Catherynne M. Valente (5 May 1979 / Seattle, Washington)
The Secret of Being a Cowboy
Did I ever tell you I used to be a cowboy?
Had a horse name of Drunk Bob
a six shooter
called Witty Rejoinder.
And I tell you what,
Me and Bob and Witty
we rode the fucking range.
This thing here is two poems and one’s about proper shit
mythic, I guess, just the way you like it and the other one
isn’t much to look at, mostly about what a horse smells like
when he’s been slurping up Jack and ice from the trough.
The first poem goes like this:
A few little-known facts about cowboys:
Most of us are girls.
Obsolescence does not trouble us.
We have a dental plan.
What I can tell you is cows smell like office work and
the moon looks like Friday night and the paycheck just cashed
rolling down to earth like all the coins
I ever earned.
Drunk Bob he used to say to me:
son, carrying you’s no hurt--
it’s your shadow weighs me down.
That, and your damned singing.
And Witty she’d chuckle
like the good old girl she was,
with a cheeky spin of her barrel
boy, just gimme a chance
I’ll knock your whole world down.
Me and Bob and Witty,
we rode town to town and sometimes we had cattle
and sometimes we didn’t and that’s just how it lies.
Full-time cowboy employment is a lot like being a poet.
It’s a lot of time spent on your lonesome in the dark
and most folks don’t rightly know
what it is you do
but they’re sure as shot they could manage it
just about as well as you.
Some number of sweethearts come standard with the gig,
though never too much dough.
They dig the clothes, but they can’t shoot for shit,
and they damn sure don’t want to hear your poems.
That’s all right.
I got a heart like a half bottle
of no-label whiskey.
Nothing to brag on,
but enough for you, and all your friends, too.
I quit the life
for the East Coast and a novel I never could finish.
A book’s like a cattle drive--you pound back and forth over the same
ugly patch of country until you can taste your life seeping out
like tin leeching into the beans
but it’s never really over.
Drunk Bob said:
kid, you were the worst ride I had
since Pluto said: Bob, we oughta get ourselves a girl.
And Witty whispers: six, baby, count them up and just like that
we’re in the other poem, which is how we roll
on the glory-humping, dust-gulping, ever-loving range.
Some days you can’t even get a man to spit in your beer
and some you crack open your silver gun
and there’s seeds there like blood already freezing
ready to stand tall at high midnight
ready to fire so fucking loyal, so sweet,
like every girl who ever said no
turning around at once and opening their arms.
And your honor’s out on the table, all cards hid.
And by your honor I mean my honor,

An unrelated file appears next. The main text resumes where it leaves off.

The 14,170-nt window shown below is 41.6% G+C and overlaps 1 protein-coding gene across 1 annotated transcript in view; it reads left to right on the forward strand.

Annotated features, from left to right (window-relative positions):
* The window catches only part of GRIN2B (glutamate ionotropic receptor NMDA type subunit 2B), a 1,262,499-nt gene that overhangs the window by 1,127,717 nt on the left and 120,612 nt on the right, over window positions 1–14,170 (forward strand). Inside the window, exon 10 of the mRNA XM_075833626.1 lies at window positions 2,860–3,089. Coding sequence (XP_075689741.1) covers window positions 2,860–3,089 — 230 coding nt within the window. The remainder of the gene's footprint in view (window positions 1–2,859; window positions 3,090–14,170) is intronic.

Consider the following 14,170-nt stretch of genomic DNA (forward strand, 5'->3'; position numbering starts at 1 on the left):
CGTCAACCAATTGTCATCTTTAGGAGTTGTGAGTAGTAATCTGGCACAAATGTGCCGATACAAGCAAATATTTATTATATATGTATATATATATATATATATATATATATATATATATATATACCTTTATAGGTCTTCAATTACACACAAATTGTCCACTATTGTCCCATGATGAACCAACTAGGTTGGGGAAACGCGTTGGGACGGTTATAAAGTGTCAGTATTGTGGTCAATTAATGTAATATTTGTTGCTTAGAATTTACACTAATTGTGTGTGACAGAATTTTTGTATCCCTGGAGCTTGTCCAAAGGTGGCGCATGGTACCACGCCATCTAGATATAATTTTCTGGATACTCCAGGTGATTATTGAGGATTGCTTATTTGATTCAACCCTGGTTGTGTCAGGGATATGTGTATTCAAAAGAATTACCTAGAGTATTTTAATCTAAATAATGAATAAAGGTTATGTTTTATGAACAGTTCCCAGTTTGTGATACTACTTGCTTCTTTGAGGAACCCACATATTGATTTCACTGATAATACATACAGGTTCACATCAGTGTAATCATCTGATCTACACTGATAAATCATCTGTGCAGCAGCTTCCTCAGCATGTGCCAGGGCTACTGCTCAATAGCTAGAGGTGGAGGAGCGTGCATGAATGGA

and by my honor I mean everything in me, always, forever,
everything in a body that knows
what to do with six ruby bullets
and a horse the color of two in the morning.
That knows when the West tastes like death and an old paperback
you saddle your shit and ride East,
when you’re done with it all you don’t put down roots
and Drunk Bob says: come on, son, you’ve got that book to write
and I know a desk in the dark with your name on it.
And Witty old girl she sighs: you know what you have to do.
Seeds fire and bullets grow and I’m the only one who’s ever loved you.
That horse can go hang.
And I say: maybe I’ll get an MFA
and be King of the Underworld
in some sleepy Massachusetts town.
And all the while my honor’s tossed into the pot
and by my honor I mean your honor
or else what’s this all about? Drunk Bob
never did know where this thing was going
but I guess the meat of it is how Bob is strong and I am strong
and Witty is a barrel of futures, and we are all of us
unstopping, unending, unbeginning:
we keep moving. You gotta keep moving.
Six red bullets will show the way down.
We all have to bring the cows in.
I am here to tell you
we are all of us just as mighty as planets--and you too,
we’ll let you in, we’ve got stalwart to spare--
but you might have to sleep on the floor.
Me and Bob and Witty just
clop on and the gun don’t soften
and the horse don’t bother me with questions,
all of us just heading toward the red rhyme of the sunset
and the door at the bottom of the verse.
The secret of being a cowboy is
never sticking around too long and honor
sometimes looks like a rack of bones
still standing straight up at the end of both poems.
Comments about this poem (The Secret of Being a Cowboy by Catherynne M. Valente )
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